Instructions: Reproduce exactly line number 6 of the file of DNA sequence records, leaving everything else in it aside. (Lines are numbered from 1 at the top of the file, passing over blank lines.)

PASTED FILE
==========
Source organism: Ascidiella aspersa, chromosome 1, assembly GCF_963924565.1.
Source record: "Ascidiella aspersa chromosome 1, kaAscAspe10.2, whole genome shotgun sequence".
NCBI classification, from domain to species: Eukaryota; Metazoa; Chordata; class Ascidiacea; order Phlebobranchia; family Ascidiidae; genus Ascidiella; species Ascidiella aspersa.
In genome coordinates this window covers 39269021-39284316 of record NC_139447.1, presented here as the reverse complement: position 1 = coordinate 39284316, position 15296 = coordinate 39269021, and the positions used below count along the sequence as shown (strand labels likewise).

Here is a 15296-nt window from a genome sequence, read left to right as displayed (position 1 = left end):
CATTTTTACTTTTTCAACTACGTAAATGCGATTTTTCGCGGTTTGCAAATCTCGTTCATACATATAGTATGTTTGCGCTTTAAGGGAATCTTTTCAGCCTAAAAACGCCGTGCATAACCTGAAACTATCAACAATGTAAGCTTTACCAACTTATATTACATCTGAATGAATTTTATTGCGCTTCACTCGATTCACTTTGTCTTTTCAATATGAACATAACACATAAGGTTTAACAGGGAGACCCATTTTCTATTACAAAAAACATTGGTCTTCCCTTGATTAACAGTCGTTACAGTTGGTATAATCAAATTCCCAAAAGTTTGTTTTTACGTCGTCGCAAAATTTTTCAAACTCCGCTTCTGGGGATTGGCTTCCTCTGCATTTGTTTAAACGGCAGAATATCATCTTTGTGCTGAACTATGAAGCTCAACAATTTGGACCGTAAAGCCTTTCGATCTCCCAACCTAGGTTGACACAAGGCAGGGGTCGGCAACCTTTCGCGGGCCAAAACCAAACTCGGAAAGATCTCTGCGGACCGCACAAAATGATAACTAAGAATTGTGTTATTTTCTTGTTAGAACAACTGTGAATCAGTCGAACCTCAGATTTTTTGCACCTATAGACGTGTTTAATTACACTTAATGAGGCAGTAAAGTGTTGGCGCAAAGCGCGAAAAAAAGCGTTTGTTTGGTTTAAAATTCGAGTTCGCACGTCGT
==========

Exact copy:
CATTTTTACTTTTTCAACTACGTAAATGCGATTTTTCGCGGTTTGCAAATCTCGTTCATACATATAGTATGTTTGCGCTTTAAGGGAATCTTTTCAGCCTAAAAACGCCGTGCATAACCTGAAACTATCAACAATGTAAGCTTTACCAACTTATATTACATCTGAATGAATTTTATTGCGCTTCACTCGATTCACTTTGTCTTTTCAATATGAACATAACACATAAGGTTTAACAGGGAGACCCATTTTCTATTACAAAAAACATTGGTCTTCCCTTGATTAACAGTCGTTACAGTTGGTATAATCAAATTCCCAAAAGTTTGTTTTTACGTCGTCGCAAAATTTTTCAAACTCCGCTTCTGGGGATTGGCTTCCTCTGCATTTGTTTAAACGGCAGAATATCATCTTTGTGCTGAACTATGAAGCTCAACAATTTGGACCGTAAAGCCTTTCGATCTCCCAACCTAGGTTGACACAAGGCAGGGGTCGGCAACCTTTCGCGGGCCAAAACCAAACTCGGAAAGATCTCTGCGGACCGCACAAAATGATAACTAAGAATTGTGTTATTTTCTTGTTAGAACAACTGTGAATCAGTCGAACCTCAGATTTTTTGCACCTATAGACGTGTTTAATTACACTTAATGAGGCAGTAAAGTGTTGGCGCAAAGCGCGAAAAAAAGCGTTTGTTTGGTTTAAAATTCGAGTTCGCACGTCGT